Creating Inclusive Economies:
Building Bridges Between Public, Private and Civil Society Sectors
2021 Breakout Rooms Videos
During the fall 2021 conference, guests had the opportunity to participate in Breakout Rooms where academics from across the country invited lively discussion around presentations they submitted to the conference working group. The themes of the sessions were: Changing Demographics; Community and Collaboration; Infrastructure and the Environment; Local Economies; Se donner les moyens de se revitaliser; Communauté et collaboration; Indigeneity and Inclusion; Infrastructure and Agriculture; Responses and Resiliency. To revisit these presentations, or to view those you missed:
State of Rural Canada Report
The Canadian Rural Revitalization Foundation launched the ‘State of Rural Canada 2021: Opportunities, Recovery, and Resiliency in Changing Times’ during the Creating Inclusive Economies conference in September 2021.
The report focuses on opportunities, recovery, and resilience in changing times. The COVID-19 pandemic offered an opportunity to critically assess and reflect on ongoing issues for rural communities as well as new trends that have emerged in the context of unprecedented global circumstances. This report considers how rural is defined, the key issues shaping rural realities over the past five years, and provides reflections on the future of rural in each province and territory across Canada. Chapters also include case studies that highlight rural resilience in the face of challenges or change, including responses to the COVID-19 pandemic.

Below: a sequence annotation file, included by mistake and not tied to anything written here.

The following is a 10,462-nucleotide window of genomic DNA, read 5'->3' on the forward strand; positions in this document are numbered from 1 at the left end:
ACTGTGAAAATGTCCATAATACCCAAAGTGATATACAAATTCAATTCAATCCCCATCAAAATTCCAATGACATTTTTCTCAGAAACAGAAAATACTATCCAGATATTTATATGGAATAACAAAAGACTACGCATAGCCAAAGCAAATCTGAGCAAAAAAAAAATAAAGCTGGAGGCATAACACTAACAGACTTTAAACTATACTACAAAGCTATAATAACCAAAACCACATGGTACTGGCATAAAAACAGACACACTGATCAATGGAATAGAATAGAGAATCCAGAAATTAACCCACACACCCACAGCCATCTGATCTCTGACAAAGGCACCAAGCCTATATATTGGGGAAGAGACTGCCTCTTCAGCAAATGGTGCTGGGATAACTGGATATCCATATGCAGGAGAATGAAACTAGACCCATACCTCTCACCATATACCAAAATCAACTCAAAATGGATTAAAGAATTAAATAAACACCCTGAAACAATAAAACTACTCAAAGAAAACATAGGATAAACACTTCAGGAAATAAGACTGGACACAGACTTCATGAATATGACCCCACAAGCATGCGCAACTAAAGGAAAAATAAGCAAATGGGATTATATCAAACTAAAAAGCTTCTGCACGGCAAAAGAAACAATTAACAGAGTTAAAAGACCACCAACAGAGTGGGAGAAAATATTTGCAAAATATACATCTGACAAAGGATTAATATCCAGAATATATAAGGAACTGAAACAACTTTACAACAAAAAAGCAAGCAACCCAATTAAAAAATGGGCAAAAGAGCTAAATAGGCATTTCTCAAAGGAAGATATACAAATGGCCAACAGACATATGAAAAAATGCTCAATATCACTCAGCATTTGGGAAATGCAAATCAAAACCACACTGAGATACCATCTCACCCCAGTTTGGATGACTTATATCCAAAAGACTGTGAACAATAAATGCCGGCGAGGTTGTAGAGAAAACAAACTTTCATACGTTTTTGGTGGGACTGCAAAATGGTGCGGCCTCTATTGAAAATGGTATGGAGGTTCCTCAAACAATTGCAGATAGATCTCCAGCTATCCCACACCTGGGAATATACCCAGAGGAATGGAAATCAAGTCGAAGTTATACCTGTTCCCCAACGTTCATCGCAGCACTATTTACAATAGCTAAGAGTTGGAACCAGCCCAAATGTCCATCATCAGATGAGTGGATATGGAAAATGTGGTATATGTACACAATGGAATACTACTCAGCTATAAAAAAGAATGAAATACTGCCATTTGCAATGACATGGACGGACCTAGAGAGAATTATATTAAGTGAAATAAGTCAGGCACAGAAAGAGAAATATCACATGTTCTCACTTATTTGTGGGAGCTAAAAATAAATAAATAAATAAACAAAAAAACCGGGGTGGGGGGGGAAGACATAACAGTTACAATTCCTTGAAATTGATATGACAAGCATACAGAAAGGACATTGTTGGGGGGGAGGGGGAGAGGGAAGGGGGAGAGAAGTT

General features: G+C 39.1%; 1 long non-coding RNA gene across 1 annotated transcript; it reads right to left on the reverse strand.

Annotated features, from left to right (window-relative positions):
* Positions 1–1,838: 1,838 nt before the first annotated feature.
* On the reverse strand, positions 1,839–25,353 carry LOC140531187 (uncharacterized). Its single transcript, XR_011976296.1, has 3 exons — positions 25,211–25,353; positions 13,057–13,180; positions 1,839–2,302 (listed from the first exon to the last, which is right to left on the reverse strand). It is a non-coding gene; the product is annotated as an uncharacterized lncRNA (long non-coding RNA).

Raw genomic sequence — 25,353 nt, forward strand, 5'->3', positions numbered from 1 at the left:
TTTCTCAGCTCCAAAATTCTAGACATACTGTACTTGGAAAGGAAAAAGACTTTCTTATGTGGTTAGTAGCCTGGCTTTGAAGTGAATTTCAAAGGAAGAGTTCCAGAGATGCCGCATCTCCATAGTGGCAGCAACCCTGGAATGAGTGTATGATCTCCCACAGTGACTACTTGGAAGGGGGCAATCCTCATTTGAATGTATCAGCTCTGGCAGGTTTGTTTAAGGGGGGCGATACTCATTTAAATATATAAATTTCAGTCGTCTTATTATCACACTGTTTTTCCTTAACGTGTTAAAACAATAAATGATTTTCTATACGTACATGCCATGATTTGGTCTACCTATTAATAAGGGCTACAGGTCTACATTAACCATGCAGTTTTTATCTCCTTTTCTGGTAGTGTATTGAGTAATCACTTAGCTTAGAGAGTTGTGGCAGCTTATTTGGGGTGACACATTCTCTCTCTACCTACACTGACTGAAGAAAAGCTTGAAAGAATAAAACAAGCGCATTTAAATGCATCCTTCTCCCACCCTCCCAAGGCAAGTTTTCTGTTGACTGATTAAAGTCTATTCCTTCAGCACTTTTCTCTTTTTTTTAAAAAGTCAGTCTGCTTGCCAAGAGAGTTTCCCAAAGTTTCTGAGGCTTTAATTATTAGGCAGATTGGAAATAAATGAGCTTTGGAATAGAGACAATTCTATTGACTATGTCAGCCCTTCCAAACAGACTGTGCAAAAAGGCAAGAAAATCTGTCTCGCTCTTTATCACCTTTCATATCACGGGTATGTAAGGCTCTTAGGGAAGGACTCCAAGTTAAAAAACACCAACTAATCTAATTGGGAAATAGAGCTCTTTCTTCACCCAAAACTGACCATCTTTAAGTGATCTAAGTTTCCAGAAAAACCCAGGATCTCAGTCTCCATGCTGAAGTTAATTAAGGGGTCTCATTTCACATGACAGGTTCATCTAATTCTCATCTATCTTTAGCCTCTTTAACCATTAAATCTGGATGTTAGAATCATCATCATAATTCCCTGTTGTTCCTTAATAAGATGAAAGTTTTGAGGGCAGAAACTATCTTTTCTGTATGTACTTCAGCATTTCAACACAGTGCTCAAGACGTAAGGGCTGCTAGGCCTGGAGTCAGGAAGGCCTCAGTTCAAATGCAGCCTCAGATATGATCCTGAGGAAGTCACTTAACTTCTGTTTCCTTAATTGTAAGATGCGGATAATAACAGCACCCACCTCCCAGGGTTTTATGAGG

The report is available free of charge and can be downloaded in full or by individual province.
What people are saying about Creating Inclusive Economies
"That was really something! Congratulations to all of you and the many others who made the conference such a wonder, such an engaging, provocative series of calls to action, all tumbled into one event. My only regret - and regret isn't quite the mot juste - was that I was unable to drop into all of the presentations. I thought I'd gadfly it and do a come-‘n-go tea with each session, but the reality was once I got to a spot I was there for the long haul, the entire conversation. And it was always worth it. You grew an orchard of many different fruits and though I was not able to sample all of the offerings, what I did taste, I got so much out of, with connections I'll be leaning into as we carry on in our complimentary activities over here at the CCRC."
Executive & Creative Director
Canadian Centre for Rural Creativity